MOSCOW -- Former chess champion Garry Kasparov is finding out what it means to take on the Kremlin. Last month he was arrested by Moscow riot police at a pro-democracy march he helped organize and then grilled by Russian security agents on suspicion of seeding extremism.
Yesterday, as he checked in at Moscow's Sheremetyevo Airport for a morning flight to the Volga River city of Samara to take part in a protest march coinciding with a Russia-European Union summit, a Russian police officer approached. Saying nothing, the officer took Kasparov's passport and his ticket and the passports and tickets of his colleagues, said Kasparov spokeswoman Marina Litvinovich.
Kasparov, his aides and several journalists on the same flight were detained five hours. Kasparov missed his flight and a second flight leaving for Samara. When it became clear that Kasparov and his team would not get to Samara, police returned the passports.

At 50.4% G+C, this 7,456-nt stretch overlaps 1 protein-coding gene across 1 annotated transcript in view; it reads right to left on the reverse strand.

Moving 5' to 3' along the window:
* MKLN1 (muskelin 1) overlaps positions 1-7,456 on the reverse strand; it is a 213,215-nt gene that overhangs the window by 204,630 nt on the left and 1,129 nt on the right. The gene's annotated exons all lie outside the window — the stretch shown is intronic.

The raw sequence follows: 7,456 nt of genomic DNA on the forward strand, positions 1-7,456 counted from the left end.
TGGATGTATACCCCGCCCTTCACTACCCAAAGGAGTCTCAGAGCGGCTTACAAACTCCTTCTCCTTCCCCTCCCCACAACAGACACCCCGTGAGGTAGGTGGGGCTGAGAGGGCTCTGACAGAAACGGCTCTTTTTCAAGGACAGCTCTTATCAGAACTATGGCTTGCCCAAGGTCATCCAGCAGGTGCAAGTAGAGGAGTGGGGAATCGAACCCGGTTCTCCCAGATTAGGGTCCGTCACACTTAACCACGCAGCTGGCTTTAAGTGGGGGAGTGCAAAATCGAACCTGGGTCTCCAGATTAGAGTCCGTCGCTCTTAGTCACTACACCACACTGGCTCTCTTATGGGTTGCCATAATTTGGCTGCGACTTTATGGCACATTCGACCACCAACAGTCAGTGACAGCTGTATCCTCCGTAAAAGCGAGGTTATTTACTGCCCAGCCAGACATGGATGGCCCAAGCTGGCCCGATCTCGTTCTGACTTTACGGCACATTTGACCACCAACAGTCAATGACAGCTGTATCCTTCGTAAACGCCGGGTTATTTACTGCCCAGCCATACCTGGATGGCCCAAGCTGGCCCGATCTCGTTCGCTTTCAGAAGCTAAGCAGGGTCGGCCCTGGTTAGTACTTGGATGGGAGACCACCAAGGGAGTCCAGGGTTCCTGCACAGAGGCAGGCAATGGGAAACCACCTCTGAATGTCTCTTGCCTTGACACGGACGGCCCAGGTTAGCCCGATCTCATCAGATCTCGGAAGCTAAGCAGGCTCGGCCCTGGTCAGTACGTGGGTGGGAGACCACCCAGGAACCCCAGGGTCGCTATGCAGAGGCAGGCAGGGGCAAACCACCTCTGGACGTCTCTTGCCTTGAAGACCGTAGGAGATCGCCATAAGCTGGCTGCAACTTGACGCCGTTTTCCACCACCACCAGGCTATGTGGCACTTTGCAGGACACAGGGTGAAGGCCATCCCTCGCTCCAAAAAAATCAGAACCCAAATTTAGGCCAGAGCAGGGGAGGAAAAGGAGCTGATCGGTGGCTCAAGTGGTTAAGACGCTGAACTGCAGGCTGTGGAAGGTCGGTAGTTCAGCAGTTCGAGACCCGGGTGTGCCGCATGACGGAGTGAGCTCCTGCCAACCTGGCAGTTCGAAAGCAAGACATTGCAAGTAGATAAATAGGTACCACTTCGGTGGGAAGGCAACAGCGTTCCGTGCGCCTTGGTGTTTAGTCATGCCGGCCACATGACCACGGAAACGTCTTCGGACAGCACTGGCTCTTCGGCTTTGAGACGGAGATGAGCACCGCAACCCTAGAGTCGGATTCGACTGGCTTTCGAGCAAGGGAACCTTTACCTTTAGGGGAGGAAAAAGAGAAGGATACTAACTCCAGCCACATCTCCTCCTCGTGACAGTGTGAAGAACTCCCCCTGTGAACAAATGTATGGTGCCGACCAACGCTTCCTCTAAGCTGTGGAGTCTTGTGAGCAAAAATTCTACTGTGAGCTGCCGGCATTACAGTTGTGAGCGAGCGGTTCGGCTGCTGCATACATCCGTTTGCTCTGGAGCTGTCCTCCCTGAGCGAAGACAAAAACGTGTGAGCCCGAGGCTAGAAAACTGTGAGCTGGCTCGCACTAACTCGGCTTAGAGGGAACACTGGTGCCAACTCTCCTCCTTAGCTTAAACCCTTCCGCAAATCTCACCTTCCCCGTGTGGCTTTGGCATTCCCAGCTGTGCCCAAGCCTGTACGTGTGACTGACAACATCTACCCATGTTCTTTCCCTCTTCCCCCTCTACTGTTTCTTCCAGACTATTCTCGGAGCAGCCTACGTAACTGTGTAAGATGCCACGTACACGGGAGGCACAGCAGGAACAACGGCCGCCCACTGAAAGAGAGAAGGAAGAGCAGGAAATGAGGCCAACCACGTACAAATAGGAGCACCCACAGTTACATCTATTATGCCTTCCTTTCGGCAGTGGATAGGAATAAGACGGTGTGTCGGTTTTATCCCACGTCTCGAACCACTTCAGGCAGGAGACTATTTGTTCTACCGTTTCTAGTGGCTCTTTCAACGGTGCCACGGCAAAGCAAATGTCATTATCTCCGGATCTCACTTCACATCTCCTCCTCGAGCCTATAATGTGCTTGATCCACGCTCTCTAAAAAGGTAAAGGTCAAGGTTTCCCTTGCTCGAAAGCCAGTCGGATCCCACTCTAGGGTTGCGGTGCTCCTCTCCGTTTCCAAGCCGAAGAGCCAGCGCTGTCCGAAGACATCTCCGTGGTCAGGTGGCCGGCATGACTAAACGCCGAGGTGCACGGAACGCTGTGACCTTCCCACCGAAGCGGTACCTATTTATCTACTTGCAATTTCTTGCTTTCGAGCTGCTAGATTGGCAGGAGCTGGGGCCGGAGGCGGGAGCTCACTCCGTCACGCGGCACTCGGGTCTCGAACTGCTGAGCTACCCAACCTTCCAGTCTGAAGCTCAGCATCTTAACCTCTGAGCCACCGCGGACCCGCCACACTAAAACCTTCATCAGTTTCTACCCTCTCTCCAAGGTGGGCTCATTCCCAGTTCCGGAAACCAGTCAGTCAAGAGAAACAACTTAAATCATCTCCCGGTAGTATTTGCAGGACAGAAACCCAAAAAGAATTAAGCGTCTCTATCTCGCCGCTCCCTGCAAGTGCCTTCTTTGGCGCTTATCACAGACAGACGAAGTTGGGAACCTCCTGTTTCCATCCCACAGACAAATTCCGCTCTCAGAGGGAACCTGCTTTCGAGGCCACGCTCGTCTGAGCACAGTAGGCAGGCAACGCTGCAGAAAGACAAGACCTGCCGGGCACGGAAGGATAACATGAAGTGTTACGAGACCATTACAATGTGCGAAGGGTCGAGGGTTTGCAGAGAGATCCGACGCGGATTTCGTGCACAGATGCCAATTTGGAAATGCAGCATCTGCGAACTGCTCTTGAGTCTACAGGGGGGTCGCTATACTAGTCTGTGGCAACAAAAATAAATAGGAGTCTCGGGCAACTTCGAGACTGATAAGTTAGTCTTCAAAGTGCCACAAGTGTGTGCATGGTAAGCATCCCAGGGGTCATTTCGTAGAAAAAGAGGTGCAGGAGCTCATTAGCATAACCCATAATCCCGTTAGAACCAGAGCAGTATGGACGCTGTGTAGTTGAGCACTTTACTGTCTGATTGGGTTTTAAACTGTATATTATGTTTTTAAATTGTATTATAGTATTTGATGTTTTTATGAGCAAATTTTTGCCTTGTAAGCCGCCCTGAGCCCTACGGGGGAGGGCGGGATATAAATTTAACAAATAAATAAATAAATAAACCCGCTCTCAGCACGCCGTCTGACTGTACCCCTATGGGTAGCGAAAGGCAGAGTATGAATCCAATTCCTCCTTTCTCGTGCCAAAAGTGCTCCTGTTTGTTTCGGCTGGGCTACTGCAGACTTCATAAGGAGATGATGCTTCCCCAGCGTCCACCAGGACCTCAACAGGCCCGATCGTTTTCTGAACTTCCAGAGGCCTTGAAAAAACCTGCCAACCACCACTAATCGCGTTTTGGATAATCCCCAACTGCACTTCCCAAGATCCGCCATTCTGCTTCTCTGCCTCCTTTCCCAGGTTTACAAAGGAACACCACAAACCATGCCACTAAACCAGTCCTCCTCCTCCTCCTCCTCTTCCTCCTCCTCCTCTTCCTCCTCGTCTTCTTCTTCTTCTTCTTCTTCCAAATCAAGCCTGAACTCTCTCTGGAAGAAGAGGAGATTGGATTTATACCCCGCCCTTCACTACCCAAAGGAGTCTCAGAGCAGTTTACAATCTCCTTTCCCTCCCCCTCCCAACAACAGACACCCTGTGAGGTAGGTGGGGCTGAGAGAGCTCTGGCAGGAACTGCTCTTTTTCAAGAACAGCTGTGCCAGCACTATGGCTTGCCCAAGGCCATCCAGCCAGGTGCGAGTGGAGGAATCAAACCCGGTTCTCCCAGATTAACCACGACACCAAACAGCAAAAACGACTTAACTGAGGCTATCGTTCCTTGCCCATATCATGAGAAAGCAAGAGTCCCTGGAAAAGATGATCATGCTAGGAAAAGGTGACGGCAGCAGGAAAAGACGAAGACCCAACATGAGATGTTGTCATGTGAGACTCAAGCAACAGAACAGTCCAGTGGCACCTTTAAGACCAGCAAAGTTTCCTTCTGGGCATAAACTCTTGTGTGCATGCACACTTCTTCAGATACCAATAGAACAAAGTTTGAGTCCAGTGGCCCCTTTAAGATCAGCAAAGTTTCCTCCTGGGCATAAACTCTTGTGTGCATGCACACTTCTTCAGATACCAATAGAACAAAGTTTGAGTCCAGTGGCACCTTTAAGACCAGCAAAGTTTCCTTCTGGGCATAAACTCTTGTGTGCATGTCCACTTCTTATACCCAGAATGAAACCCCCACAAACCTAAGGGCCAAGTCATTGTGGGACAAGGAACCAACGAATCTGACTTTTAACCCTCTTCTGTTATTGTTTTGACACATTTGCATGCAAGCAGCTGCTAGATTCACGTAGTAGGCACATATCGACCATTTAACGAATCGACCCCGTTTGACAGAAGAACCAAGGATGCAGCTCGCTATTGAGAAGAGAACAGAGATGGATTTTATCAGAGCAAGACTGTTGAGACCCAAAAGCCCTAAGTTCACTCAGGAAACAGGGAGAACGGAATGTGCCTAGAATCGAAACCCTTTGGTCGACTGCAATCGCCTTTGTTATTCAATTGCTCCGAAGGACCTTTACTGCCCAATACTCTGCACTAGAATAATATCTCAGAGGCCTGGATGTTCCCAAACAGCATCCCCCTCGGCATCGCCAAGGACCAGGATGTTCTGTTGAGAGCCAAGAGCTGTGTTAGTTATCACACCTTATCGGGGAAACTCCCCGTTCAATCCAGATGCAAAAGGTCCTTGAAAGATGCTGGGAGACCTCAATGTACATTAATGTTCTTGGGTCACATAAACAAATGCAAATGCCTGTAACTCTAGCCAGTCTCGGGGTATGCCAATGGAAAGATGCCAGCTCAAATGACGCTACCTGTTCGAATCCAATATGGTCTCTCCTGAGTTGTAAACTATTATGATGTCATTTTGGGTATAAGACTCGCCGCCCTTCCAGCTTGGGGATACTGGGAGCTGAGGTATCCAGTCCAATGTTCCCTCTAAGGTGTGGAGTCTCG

"It was a joke," said Kasparov. "They took our passports and didn't say anything. When we tried to leave, they said, `You can't leave. You're not detained, but you can't leave.' They acted with such arrogance."
Russian authorities have increased pressure on Kasparov and his pro-democracy movement, Other Russia, since the group began organizing marches in some of the country's largest cities.
The movement, made up of a disparate group that includes former Russian Prime Minister Mikhail Kasyanov and National Bolshevik Party founder Eduard Limonov, speaks out against what it says are the authoritarian policies of Russian President Vladimir V. Putin.
The rallies have been modest in size, drawing no more than a couple of thousand demonstrators. Nevertheless, police have responded with huge displays of force. At an April 14 Other Russia rally in Moscow, 9,000 riot police violently dispersed demonstrators, at times clubbing marchers before throwing them into waiting police buses.
The march that Kasparov missed yesterday went ahead as scheduled in Samara, where Putin is holding a summit with European Union leaders.
EU concerns about Russia's poor track record on human rights and democracy-building were expected to make talks tense, and Kasparov's detention only made matters worse.
Kremlin spokesman Dmitry Peskov denied any Kremlin involvement in the detention of Kasparov and his group.
Alex Rodriguez writes for the Chicago Tribune.